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A mix of the mundane and the magical, the artist’s studio earns a special spotlight in an exhibition now on display from the Craft Alliance Center of Art + Design.

The exhibition, which opened Aug. 24, celebrates the first decennial of the center’s Artist-in-Residence Program. It features the works of more than three dozen artists and runs till Oct. 21 at the center’s Delmar Boulevard location.

The 10th-anniversary celebration involves all three residencies at the center: the Community Artist Residency, the Craft Alliance and TechShop Residency, and the Craft Alliance Studio Artist Residency.

The first residency involves an artist “passionate about developing and fostering community through art” by working with local students “to develop, execute and install a collaborative student-authored permanent public artwork,” according to the center’s website; the second supports an emerging or midcareer artist with a strong didactic component in diverse facilities; and the third also targets an emerging or midcareer artist wishing to develop his or her work in a spacious, collaborative, community-based facility.

“The exhibition includes almost everyone from the past 10 years,” says Stefanie Kirkland, who directs exhibitions and the Artist-in-Residence Program (generally recognized as a program created to invite artists, academicians and curators to reside within the premises of an institution). “While different ‘concentrations’ have evolved over the years, all artists operate within this one program. The designations [mentioned] are recent in their division and nomenclature, but all artists work more generally within the same program.”

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Kirkland continues by dwelling a bit more on the program’s three residencies. “The division is a new development for us,” she says. “Depending on the year, the popularity of specific concentrations fluctuates, but generally they are all equally popular and attract a number of high-caliber applicants.”

Kirkland also succinctly describes what the program’s nationwide competitive selection process involves: “Professionals from the craft and art community from throughout the art world sit down to review applications, which include a portfolio, letter of intent, references and résumés. Not only do we want to see high-quality work, but we also want to help artists improve their work and foster a renewed engagement with the community.”

From a geographic perspective, she adds, the program has welcomed a variegated contingent of creators over time. “Some artists have come all the way from California and Connecticut,” Kirkland says, “but about half are from the immediate region.”

The exhibition reflects such diversity. “We have everything from functional pottery to sculptural work, theatrical pieces, jewelry and work that makes use of lighted elements,” Kirkland says. “It’s an eclectic exhibition that reveals the breadth of the artists who have been involved with the program.”

Although she diplomatically declines to cite specific examples of works involved in the exhibition that most impress her personally, Kirkland does sketch a few details about a trio of them.

“No favorites – everyone brings with them a unique voice,” she says. “Some are, however, unexpected. Abby Lowe has converted an antique trunk into a stage and interactive diorama or exploratorium of the story of Ophelia [from William Shakespeare’s Hamlet]. Will Rimel, who is interested in fine art toys and collectables, has created a ceramic toy whose arms move. Jessica Anderson electroforms plastic bags to create sculptural jewelry that looks at how we choose to adorn our body and use materials.”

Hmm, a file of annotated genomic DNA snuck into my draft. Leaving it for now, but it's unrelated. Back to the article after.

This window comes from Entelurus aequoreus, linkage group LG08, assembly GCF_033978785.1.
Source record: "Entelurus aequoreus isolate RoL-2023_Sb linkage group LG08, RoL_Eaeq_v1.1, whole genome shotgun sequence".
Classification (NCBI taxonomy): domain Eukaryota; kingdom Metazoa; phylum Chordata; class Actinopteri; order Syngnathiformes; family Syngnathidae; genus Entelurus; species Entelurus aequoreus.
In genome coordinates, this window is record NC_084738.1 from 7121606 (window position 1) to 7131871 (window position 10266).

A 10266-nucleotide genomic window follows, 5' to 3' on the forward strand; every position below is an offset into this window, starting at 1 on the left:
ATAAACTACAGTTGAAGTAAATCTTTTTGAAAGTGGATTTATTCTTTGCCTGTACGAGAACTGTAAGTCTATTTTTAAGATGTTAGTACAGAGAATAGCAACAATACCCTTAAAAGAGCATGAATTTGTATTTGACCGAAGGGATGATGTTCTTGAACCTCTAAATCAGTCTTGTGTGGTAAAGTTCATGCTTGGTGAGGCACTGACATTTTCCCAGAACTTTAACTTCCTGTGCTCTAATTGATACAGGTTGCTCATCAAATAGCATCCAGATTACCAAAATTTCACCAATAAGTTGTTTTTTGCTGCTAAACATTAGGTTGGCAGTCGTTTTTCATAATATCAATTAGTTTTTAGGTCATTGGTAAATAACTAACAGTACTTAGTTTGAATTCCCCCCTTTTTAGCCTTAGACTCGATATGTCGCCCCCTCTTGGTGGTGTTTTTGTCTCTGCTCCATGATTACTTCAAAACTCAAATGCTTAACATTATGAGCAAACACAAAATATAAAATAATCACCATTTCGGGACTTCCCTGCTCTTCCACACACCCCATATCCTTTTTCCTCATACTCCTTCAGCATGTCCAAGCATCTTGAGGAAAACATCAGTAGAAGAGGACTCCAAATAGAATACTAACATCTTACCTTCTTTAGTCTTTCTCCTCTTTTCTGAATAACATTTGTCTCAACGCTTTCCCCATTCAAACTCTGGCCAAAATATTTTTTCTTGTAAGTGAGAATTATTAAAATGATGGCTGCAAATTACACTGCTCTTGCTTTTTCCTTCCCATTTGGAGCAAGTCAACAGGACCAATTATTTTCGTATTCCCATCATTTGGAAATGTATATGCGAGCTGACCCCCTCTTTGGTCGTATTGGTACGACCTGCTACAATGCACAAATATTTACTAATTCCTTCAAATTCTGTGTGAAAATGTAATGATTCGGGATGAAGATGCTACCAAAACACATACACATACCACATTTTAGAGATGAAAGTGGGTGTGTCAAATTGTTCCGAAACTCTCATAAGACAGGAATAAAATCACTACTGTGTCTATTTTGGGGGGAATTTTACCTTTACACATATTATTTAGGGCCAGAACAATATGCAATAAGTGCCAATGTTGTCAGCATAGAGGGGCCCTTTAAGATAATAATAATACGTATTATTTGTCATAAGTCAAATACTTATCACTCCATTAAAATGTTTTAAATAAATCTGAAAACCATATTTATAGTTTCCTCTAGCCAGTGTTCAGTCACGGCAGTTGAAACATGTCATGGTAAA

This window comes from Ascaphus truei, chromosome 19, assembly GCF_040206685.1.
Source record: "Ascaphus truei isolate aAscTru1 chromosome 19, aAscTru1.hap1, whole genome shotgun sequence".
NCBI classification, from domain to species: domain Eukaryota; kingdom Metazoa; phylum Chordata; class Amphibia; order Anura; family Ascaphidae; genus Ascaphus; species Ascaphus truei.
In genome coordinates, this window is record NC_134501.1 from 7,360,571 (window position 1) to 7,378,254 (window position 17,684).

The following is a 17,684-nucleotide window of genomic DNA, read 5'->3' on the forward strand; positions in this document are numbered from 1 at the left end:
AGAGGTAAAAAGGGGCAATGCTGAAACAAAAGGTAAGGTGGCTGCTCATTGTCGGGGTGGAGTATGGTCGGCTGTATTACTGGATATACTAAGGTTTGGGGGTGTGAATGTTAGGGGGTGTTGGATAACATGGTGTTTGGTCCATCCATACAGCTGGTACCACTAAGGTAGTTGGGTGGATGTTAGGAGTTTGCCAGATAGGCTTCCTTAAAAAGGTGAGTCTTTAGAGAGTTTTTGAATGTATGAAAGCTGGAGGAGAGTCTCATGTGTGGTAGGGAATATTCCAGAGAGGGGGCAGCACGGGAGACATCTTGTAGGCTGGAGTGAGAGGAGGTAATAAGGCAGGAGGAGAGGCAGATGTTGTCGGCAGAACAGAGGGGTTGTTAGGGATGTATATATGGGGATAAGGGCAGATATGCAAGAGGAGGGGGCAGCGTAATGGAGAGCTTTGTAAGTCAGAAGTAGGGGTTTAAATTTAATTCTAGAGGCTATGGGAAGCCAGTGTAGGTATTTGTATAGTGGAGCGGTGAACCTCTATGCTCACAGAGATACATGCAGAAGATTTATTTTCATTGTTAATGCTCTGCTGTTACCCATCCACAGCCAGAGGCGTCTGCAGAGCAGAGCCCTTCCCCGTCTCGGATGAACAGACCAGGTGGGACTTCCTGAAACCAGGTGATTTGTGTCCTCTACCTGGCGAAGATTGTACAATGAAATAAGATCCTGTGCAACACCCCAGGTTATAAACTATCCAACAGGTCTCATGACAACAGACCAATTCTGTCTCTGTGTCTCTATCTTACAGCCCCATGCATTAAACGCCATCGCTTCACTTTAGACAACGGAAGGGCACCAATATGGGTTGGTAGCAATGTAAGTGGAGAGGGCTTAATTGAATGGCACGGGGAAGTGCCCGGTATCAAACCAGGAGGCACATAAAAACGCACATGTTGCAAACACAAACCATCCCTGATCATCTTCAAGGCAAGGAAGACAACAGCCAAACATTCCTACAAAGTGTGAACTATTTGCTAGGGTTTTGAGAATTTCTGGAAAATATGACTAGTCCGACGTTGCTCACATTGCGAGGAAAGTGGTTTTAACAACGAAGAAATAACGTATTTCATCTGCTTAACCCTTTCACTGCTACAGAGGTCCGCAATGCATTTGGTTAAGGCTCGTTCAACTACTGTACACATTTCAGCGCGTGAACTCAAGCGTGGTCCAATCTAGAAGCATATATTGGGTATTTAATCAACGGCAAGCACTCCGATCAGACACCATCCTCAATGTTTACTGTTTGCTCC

In that regard, backtracking from Delmar Boulevard to Grand Boulevard – the site of the actual studios – the electric eclecticism of the exhibition certainly seems to reflect the atmosphere of those studios, at least as Kirkland explains it.

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Verdure by Megan Singleton

“Each artist receives [his or her] own private studio, but the studios all open up to the community studios at our Grand location,” she says. “They have amazing access to complete ceramics, metalsmithing, 3D printing, woodturning and fiber studios.

“As to the general vibe – I think it’s busy, creative but also relaxing. Everyone is there to follow their passion and make work.”

Finally, specifically, Kirkland dwells on the artists currently in residence, who, like prior resident artists, have come to the center at variable starting dates throughout a given year for terms ranging from three to nine months.

“Interestingly, all are clay-focused right now,” she says. “They all help each other with critiques and foster a supporting environment. Two of them are very engaged in community projects – Sajeda Issa has been working with the kids at the [St. Louis Juvenile Detention Center], and Malaika Tolford, our current community artist, has been teaching at [St. Louis’] Roosevelt High School.

“Lindsay Pichaske is one of the more-established artists we’ve had in a while – she was just at [Helena, Montana’s] Archie Bray Foundation for the Ceramic Arts. She just started her residency on July 1, and we’re excited to see what she gets up to.”

Craft Alliance Center of Art + Design, 6640 Delmar Blvd., St. Louis, 314-725-1177; 501 N. Grand Blvd., St. Louis, 314-534-7528, craftalliance.org

Bryan A. Hollerbach serves as LN's copy editor and one of its staff writers. He loves to read, write, impersonate an amateur artist and research all things bibulous.